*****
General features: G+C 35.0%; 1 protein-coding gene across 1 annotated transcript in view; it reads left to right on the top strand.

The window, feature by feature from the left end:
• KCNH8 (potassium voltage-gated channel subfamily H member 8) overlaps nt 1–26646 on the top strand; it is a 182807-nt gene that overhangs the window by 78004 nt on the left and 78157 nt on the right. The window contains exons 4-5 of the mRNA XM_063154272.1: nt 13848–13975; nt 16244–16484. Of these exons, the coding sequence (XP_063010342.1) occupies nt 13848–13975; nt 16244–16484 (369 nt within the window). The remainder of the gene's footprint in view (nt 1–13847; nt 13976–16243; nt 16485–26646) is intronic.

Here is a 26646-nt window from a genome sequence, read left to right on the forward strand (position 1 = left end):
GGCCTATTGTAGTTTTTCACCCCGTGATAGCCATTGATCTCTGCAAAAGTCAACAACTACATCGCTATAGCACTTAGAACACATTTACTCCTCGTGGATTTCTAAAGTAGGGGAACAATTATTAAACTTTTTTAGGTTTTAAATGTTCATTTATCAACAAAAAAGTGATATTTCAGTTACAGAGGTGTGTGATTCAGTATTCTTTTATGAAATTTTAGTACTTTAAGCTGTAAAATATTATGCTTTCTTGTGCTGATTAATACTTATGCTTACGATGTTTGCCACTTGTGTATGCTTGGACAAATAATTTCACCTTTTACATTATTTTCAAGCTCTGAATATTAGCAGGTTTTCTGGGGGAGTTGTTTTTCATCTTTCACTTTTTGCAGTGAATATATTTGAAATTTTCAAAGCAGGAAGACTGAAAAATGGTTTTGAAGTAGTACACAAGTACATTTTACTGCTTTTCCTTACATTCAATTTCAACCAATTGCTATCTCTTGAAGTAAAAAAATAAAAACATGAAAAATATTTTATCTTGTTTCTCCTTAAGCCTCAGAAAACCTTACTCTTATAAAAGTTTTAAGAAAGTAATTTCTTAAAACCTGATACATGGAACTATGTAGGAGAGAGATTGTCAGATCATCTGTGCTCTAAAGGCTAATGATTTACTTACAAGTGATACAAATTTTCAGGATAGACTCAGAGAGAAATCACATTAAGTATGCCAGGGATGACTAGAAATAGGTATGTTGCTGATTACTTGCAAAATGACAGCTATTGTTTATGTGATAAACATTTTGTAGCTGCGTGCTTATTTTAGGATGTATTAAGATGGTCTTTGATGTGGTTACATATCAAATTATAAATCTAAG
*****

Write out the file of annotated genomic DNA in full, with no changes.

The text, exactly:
General features: G+C 35.0%; 1 protein-coding gene across 1 annotated transcript in view; it reads left to right on the top strand.

The window, feature by feature from the left end:
• KCNH8 (potassium voltage-gated channel subfamily H member 8) overlaps nt 1–26646 on the top strand; it is a 182807-nt gene that overhangs the window by 78004 nt on the left and 78157 nt on the right. The window contains exons 4-5 of the mRNA XM_063154272.1: nt 13848–13975; nt 16244–16484. Of these exons, the coding sequence (XP_063010342.1) occupies nt 13848–13975; nt 16244–16484 (369 nt within the window). The remainder of the gene's footprint in view (nt 1–13847; nt 13976–16243; nt 16485–26646) is intronic.

Here is a 26646-nt window from a genome sequence, read left to right on the forward strand (position 1 = left end):
GGCCTATTGTAGTTTTTCACCCCGTGATAGCCATTGATCTCTGCAAAAGTCAACAACTACATCGCTATAGCACTTAGAACACATTTACTCCTCGTGGATTTCTAAAGTAGGGGAACAATTATTAAACTTTTTTAGGTTTTAAATGTTCATTTATCAACAAAAAAGTGATATTTCAGTTACAGAGGTGTGTGATTCAGTATTCTTTTATGAAATTTTAGTACTTTAAGCTGTAAAATATTATGCTTTCTTGTGCTGATTAATACTTATGCTTACGATGTTTGCCACTTGTGTATGCTTGGACAAATAATTTCACCTTTTACATTATTTTCAAGCTCTGAATATTAGCAGGTTTTCTGGGGGAGTTGTTTTTCATCTTTCACTTTTTGCAGTGAATATATTTGAAATTTTCAAAGCAGGAAGACTGAAAAATGGTTTTGAAGTAGTACACAAGTACATTTTACTGCTTTTCCTTACATTCAATTTCAACCAATTGCTATCTCTTGAAGTAAAAAAATAAAAACATGAAAAATATTTTATCTTGTTTCTCCTTAAGCCTCAGAAAACCTTACTCTTATAAAAGTTTTAAGAAAGTAATTTCTTAAAACCTGATACATGGAACTATGTAGGAGAGAGATTGTCAGATCATCTGTGCTCTAAAGGCTAATGATTTACTTACAAGTGATACAAATTTTCAGGATAGACTCAGAGAGAAATCACATTAAGTATGCCAGGGATGACTAGAAATAGGTATGTTGCTGATTACTTGCAAAATGACAGCTATTGTTTATGTGATAAACATTTTGTAGCTGCGTGCTTATTTTAGGATGTATTAAGATGGTCTTTGATGTGGTTACATATCAAATTATAAATCTAAG